Secretary of State Hillary Clinton’s happy departure from Columbia Presbyterian Hospital the day after New Year’s was not shrouded in mystery – nor was it announced with great fanfare. This is as it should be. A powerful politician’s health is naturally of great interest to the public and can even serve as a learning tool for various diseases for other people at risk for them. But keep in mind that these high-profile individuals are human beings who are entitled to their privacy, and their physicians are bound by the same HIPPA laws that govern all medical details for all patients.

In fact Secretary Clinton’s neurologist at Columbia, who I heard from yesterday, is a top national expert on strokes, brain clots, bleeds, and head trauma. She couldn’t be in better hands. Her condition, Right Transverse Sinus Thrombosis, is a fancy term for a blood clot forming in one of the main sinuses (a drain) of the brain. This clot can lead to brain swelling or a stroke, and it is certainly life threatening.  However, in a situation where it is found incidentally and no symptoms have been exhibited, the risk is less because the brain’s venous system may have found another way to drain while the clot is in the process of being dissolved.

It is the body itself which dissolves the clot, not the anti-coagulants (heparin followed by Coumadin), but the latter prevent further clots from forming as the brain is healing. Now that Mrs. Clinton has been on blood thinners successfully for a few days, her risk of a stroke or other serious complication has decreased dramatically.

She is going home because her blood tests are no doubt showing that her Coumadin dose is therapeutic.

Why did this clot in the brain occur in the first place? Studies have shown that head trauma, which followed Secretary Clinton’s faint a month ago, is one likely contributor, along with the dehydration that she probably suffered from a gastrointestinal virus a month ago and the associated diarrhea. Though the mechanism of a clot in the leg is more generally linked with immobility, there have been reports of venous clots in the brain occurring after prolonged sitting on planes.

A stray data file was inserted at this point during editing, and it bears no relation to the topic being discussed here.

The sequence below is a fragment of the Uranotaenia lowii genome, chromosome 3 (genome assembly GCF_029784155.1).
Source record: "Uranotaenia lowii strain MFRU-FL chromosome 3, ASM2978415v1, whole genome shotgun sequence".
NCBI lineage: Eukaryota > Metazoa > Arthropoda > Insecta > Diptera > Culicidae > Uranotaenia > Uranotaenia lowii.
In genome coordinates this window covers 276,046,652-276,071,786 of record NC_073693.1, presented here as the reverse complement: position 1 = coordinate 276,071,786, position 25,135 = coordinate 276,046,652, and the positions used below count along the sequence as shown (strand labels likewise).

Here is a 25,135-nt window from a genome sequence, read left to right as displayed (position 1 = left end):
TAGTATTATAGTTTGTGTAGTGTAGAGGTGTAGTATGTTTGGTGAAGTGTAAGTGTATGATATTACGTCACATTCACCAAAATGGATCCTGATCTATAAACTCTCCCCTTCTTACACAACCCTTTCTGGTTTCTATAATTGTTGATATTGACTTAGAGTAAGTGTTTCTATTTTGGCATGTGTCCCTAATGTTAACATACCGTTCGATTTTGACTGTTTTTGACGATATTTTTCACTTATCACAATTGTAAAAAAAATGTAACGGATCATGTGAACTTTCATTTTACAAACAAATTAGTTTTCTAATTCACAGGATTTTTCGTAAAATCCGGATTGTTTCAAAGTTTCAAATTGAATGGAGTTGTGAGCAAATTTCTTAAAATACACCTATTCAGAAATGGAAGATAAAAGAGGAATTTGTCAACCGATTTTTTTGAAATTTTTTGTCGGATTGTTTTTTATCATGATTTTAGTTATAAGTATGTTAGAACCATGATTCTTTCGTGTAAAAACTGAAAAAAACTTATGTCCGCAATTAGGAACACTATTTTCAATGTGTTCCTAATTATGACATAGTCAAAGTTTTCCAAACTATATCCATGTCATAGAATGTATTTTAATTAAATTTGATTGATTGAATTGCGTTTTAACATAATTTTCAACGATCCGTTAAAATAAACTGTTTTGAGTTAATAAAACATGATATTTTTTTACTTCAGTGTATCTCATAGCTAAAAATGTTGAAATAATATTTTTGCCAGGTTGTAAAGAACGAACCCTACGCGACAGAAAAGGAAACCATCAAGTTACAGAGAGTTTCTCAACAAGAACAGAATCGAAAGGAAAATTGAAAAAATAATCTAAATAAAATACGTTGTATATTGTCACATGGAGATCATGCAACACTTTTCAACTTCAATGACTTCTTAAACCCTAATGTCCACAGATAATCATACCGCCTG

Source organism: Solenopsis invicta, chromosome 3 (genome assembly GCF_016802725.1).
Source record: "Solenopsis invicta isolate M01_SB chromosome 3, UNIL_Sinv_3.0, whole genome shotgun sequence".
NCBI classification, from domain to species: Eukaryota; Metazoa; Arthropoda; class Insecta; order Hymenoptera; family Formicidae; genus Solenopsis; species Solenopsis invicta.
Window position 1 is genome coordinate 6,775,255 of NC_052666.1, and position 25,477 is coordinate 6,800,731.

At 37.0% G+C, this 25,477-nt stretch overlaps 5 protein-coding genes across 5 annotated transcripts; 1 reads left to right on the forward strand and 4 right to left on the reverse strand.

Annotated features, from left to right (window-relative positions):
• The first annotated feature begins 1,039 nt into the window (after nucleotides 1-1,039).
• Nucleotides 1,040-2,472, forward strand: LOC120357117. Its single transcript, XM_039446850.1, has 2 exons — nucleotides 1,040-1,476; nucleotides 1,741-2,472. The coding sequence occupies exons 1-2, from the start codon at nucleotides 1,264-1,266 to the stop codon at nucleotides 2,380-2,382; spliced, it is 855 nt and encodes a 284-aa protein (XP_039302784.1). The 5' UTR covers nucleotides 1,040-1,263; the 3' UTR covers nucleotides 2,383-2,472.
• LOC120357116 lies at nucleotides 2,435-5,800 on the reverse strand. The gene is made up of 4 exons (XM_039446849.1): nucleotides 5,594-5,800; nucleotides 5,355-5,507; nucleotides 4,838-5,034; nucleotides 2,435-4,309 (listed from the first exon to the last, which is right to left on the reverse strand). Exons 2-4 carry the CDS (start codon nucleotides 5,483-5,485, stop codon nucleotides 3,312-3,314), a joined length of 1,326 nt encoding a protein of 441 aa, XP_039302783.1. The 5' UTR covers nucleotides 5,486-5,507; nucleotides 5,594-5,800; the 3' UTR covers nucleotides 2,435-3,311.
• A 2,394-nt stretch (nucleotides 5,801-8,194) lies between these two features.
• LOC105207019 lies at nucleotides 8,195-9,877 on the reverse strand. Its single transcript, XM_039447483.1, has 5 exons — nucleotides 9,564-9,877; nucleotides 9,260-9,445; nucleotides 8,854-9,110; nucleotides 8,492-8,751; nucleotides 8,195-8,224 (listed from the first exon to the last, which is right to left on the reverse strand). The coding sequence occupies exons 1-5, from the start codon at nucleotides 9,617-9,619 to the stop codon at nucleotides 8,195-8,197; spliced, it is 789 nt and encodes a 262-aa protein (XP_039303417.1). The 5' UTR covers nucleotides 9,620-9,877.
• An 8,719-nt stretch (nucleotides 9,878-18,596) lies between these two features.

Since she suffered another blood clot in 1998, she now requires a hematological work-up to make sure she doesn’t have an underlying tendency to form blood clots in the first place – known as hypercoagulability.  If she does have that tendency, she will require a more prolonged or even permanent course of blood thinners, as well as an investigation to make sure there is no blood-thickening malignancy. This work-up cannot be completed until she is off Coumadin, which interferes with some of the results.

Blood thinners are likely to be successful in Hillary Clinton’s case, and she can look forward to a full recovery with the help of her careful devoted physicians. Her illness is a reminder to all of us in the media, journalist and physician alike, that health care is primarily a private matter, not a time for lurid interest and certainly not a time for political criticism.

When it comes to celebrities and public leaders like Secretary Clinton, the urge to speculate and pontificate is high – but the high road is lined with respect and restraint.